Huz and I were kinda baffled. How can such non-faloody types of falooda possibly exist? We asked him again if he was absolutely sure what he was offering was falooda and not milkshake and he told us it was most assuredly falooda.

To be honest, the idea of a flavoured falooda (by which I mean anything other than rose) turned my stomach, but we chose the lesser of two evils and asked for Β just one…pineapple. And while we waited, Amu and I had an extremely spicy mix-plate each while Huz devoured an aaloo bun kabab.

a very non-pink falooda

Ok, so it looked pretty good. But I let Huz have the first shot at it. He stirred it and stirred it……

cos that's how he rolls.

And I can tell you he thought it wasn’t bad. But then, he likes stuff with fruit and nuts. And jelly.

Me? I DID give it a shot. But somehow I just couldn’t get into it, even though I love pineapple. The whole concept of it just felt….wrong.

So I don’t think we’re going back to Flamingo for falooda ever again. But it was a good thing we ordered a standby dessert from Cool (Kool?) Inn. (In Karachi, the ‘C’s’ are often replaced with ‘K’s’)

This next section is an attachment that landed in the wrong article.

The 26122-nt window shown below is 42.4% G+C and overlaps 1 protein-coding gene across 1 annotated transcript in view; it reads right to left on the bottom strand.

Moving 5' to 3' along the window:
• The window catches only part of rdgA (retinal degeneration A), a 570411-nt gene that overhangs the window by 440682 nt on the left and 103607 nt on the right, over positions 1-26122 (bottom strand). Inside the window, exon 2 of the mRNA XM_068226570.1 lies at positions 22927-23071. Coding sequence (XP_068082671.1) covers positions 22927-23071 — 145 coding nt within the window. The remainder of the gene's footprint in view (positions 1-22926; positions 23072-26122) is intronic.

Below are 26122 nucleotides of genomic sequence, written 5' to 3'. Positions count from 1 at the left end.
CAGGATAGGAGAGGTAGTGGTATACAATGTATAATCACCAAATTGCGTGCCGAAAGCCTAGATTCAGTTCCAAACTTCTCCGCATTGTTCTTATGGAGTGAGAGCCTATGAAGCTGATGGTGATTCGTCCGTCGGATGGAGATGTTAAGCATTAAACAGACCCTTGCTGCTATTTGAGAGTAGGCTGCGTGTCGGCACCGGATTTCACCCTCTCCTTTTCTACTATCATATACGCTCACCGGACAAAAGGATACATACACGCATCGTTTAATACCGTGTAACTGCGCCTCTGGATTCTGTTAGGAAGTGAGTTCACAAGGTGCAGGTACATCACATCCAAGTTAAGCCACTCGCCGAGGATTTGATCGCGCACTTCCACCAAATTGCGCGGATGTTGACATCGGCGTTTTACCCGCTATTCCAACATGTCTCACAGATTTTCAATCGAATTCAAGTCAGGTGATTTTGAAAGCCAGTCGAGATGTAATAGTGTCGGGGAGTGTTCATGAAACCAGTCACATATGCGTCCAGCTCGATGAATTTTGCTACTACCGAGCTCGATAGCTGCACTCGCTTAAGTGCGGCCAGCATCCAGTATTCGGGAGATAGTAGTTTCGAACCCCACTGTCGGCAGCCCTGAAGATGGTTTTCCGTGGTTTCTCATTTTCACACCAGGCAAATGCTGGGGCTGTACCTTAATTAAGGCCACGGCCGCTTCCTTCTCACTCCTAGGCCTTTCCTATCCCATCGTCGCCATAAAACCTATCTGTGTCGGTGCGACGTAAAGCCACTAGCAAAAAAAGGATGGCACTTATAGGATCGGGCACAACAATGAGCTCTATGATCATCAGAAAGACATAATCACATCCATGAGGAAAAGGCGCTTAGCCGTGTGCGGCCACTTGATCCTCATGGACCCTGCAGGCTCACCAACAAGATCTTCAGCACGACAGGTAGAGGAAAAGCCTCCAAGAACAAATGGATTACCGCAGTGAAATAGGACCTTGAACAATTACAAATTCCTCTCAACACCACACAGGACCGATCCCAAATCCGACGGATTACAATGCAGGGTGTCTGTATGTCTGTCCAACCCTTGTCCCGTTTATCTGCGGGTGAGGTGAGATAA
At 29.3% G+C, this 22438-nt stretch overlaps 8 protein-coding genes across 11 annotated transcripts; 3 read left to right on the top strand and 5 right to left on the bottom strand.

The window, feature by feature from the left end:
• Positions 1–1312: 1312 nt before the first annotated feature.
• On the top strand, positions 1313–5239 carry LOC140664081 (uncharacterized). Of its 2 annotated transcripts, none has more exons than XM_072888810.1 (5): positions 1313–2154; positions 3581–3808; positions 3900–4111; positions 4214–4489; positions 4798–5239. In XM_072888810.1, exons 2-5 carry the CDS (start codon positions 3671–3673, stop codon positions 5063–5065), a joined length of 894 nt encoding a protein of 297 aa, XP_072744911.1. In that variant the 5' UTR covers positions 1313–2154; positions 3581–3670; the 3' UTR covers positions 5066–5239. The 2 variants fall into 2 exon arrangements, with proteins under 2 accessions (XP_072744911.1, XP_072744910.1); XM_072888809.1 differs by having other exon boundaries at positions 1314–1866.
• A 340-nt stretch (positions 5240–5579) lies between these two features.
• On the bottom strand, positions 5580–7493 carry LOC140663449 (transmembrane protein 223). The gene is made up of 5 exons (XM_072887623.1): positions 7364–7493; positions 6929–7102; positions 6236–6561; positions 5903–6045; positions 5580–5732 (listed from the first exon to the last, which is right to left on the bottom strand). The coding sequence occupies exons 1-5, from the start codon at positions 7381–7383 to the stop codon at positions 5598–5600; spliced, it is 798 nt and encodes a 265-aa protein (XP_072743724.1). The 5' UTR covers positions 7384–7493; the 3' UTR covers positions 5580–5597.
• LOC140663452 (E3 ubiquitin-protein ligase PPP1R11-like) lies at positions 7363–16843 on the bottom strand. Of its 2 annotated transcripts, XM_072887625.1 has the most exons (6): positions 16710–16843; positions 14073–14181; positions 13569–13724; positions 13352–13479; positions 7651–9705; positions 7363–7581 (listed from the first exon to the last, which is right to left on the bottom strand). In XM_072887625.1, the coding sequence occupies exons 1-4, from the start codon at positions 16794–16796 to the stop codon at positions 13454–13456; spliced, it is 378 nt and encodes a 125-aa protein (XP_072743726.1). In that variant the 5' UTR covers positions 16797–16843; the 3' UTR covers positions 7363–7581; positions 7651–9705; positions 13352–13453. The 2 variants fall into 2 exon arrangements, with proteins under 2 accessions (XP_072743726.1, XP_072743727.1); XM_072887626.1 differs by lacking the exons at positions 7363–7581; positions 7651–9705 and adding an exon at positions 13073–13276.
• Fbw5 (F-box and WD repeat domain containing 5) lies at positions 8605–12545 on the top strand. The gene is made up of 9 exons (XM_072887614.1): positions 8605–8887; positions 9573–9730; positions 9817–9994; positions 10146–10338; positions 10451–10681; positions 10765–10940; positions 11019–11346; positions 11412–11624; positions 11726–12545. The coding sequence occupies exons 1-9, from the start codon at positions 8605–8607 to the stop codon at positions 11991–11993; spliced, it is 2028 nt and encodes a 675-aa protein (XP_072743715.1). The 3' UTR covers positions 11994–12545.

it was called freezer plate ice cream. intrigued, i sent huz off to investigate. he returned with a pamphlet detailing flavours and types. basically it was a dessert version of katakat, where ice cream, chocolate and cookies were chopped up together and served in a yummy waffle cup.

There was a little girl wandering around trying to sell a bunch of wilty-looking roses to people parked all around having their ice creams and chaats and bun kababs. She came and sat down on the sidewalk in front of our car and I got the impression she was crying.

Then she got up and I saw that she wasn’t, and she wandered up to my window, and didn’t run away when I aimed my camera at her.

flower girl

I showed her her picture through the window. And then she kinda smiled.

15 thoughts on “Finding falooda part-3

  1. You’re having some fun in your search and it’s great fun reading your posts. You can almost hear the buzz of the streets. I bet Amu is having fun being offered late night treats too. You’ll have to create some sort of award for the stand that sells the best falooda – when you find it.